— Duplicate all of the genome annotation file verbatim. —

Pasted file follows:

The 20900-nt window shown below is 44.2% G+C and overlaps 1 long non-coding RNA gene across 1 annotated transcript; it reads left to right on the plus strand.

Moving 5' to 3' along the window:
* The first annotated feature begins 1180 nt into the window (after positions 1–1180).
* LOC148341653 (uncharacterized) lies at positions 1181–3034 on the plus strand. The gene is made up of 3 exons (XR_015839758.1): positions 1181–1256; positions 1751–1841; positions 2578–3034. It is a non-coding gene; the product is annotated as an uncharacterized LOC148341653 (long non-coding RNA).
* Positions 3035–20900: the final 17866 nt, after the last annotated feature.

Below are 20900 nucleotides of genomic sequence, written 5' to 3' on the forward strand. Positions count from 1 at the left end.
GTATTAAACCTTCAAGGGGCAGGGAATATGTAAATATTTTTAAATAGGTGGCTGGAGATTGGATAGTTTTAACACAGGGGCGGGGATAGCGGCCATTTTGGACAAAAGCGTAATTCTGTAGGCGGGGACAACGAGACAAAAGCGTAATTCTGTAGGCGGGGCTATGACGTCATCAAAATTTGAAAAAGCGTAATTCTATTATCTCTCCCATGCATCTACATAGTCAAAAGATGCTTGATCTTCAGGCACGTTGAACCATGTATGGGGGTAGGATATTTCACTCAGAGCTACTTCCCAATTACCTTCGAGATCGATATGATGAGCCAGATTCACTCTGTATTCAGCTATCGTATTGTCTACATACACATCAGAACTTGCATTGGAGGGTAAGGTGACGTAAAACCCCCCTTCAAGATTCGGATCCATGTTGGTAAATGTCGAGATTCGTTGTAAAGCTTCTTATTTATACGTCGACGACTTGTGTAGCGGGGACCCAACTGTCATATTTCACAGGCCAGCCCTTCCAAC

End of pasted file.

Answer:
The 20900-nt window shown below is 44.2% G+C and overlaps 1 long non-coding RNA gene across 1 annotated transcript; it reads left to right on the plus strand.

Moving 5' to 3' along the window:
* The first annotated feature begins 1180 nt into the window (after positions 1–1180).
* LOC148341653 (uncharacterized) lies at positions 1181–3034 on the plus strand. The gene is made up of 3 exons (XR_015839758.1): positions 1181–1256; positions 1751–1841; positions 2578–3034. It is a non-coding gene; the product is annotated as an uncharacterized LOC148341653 (long non-coding RNA).
* Positions 3035–20900: the final 17866 nt, after the last annotated feature.

Below are 20900 nucleotides of genomic sequence, written 5' to 3' on the forward strand. Positions count from 1 at the left end.
GTATTAAACCTTCAAGGGGCAGGGAATATGTAAATATTTTTAAATAGGTGGCTGGAGATTGGATAGTTTTAACACAGGGGCGGGGATAGCGGCCATTTTGGACAAAAGCGTAATTCTGTAGGCGGGGACAACGAGACAAAAGCGTAATTCTGTAGGCGGGGCTATGACGTCATCAAAATTTGAAAAAGCGTAATTCTATTATCTCTCCCATGCATCTACATAGTCAAAAGATGCTTGATCTTCAGGCACGTTGAACCATGTATGGGGGTAGGATATTTCACTCAGAGCTACTTCCCAATTACCTTCGAGATCGATATGATGAGCCAGATTCACTCTGTATTCAGCTATCGTATTGTCTACATACACATCAGAACTTGCATTGGAGGGTAAGGTGACGTAAAACCCCCCTTCAAGATTCGGATCCATGTTGGTAAATGTCGAGATTCGTTGTAAAGCTTCTTATTTATACGTCGACGACTTGTGTAGCGGGGACCCAACTGTCATATTTCACAGGCCAGCCCTTCCAAC